A couple of years ago, parents could install parental controls on the home computer and feel reasonably secure that their children wouldn’t stumble across x-rated web sites or interact with predators.
Along came smartphones
The iPhone, the iPod Touch and web-enabled, camera-equipped cell phones opened up a whole new set of problems. Kids could send dozens of texts each day, swap racy photos, and jump on the Internet
from anywhere — all far from the reach of monitoring software and anxious parents.
Now, it looks as if the tech industry is providing parents with the tools to fight back.
Among the many innovations introduced at the Consumer Electronics Show in Las Vegas was Taser’s Protector program, a series of products designed to help parents monitor what their children are
doing with their cell phones.
But this software doesn’t just record web sites visited or list the recipients of texts or phone calls.
Protector will actually allow parents to intercept all calls and messages to or from their child’s cell phone. Anything that comes into a child’s phone would first be routed to their parent’s
phone. At that point, the parent can allow it, block it, listen in or even record the conversation!
Parents can also monitor e-mail attachments, including photos, to help detect and prevent any inappropriate images.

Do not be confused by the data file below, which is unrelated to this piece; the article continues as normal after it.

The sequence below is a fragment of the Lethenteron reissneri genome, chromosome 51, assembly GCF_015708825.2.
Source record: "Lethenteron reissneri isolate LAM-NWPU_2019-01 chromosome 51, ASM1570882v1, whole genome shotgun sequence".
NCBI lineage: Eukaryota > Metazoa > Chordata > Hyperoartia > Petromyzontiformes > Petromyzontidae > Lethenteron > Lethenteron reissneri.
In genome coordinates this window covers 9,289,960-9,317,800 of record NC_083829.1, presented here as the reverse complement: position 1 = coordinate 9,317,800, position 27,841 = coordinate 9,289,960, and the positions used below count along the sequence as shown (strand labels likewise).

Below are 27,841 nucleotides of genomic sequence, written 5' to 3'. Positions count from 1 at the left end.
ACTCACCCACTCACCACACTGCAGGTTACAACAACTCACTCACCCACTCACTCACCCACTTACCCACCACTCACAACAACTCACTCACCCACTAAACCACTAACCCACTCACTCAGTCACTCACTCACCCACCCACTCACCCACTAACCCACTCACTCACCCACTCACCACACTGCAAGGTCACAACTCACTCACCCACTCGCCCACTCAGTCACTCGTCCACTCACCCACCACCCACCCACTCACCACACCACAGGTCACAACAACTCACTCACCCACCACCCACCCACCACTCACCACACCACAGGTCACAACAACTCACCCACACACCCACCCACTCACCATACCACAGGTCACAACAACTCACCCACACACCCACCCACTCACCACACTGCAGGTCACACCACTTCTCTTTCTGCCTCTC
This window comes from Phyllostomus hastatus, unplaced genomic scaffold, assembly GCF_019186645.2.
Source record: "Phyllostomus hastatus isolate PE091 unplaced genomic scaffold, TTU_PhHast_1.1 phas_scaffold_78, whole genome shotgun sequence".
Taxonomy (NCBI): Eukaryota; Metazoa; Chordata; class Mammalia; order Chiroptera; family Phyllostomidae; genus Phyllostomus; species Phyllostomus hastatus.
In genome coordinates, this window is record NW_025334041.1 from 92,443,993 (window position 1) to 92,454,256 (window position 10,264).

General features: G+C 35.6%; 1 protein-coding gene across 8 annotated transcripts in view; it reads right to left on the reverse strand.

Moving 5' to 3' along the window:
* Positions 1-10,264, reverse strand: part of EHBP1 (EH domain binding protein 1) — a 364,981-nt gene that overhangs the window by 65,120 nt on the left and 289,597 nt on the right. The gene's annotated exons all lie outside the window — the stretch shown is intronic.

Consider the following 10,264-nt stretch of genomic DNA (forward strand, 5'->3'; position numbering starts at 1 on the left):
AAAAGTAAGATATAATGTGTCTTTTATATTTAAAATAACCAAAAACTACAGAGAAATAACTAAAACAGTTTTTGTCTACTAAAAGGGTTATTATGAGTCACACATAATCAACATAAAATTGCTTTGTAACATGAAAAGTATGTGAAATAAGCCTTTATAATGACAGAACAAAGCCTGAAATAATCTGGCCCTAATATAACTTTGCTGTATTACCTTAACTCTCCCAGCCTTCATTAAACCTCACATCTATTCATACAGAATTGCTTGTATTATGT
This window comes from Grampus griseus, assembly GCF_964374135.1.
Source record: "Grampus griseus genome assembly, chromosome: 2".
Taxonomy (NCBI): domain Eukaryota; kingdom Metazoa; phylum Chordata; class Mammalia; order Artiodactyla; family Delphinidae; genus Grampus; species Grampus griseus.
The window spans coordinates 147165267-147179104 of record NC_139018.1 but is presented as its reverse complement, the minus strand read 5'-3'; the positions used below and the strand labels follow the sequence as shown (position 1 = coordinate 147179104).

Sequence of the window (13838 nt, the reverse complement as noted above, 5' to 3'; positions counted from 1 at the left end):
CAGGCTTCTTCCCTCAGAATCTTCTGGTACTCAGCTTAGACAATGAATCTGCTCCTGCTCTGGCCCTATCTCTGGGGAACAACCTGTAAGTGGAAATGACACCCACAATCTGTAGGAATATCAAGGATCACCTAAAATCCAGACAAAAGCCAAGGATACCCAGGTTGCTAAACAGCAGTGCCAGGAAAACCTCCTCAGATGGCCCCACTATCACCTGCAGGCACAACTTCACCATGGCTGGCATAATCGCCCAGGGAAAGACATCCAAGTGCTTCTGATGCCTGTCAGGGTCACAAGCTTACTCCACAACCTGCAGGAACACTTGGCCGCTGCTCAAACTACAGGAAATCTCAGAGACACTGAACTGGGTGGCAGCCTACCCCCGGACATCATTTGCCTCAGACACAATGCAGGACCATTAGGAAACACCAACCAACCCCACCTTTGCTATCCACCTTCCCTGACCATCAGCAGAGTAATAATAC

Other child monitoring tools that are either on the market or are being prepared for launch include GPS devices that can record a teen driver’s speed and location and report back in real time;
text-blocking software that can create text-free zones in cars or around schools; webcam monitoring software that will record all video conversations and images; and location devices that can
report on a child’s whereabouts with an accuracy of 10 feet!
Is it a good thing?
While I’m in favor of any devices that cut down on the number of teen traffic accidents, some of these other monitoring tools make me feel a little queasy.
To begin with, I’m not sure listening to my teen’s phone conversations will make me sleep any better at night! And intercepting all her text messages hardly helps build trust between a parent and
It also begs the question of how we should react if we are privy to the occasional hi-jinks and wildness that are such an integral part of the growing-up experience for most normal adolescents.
Better leave the monitoring devices for when we think there might be a problem or we notice a sudden change in behavior. I think I want to feel more like a parent and less like a spy!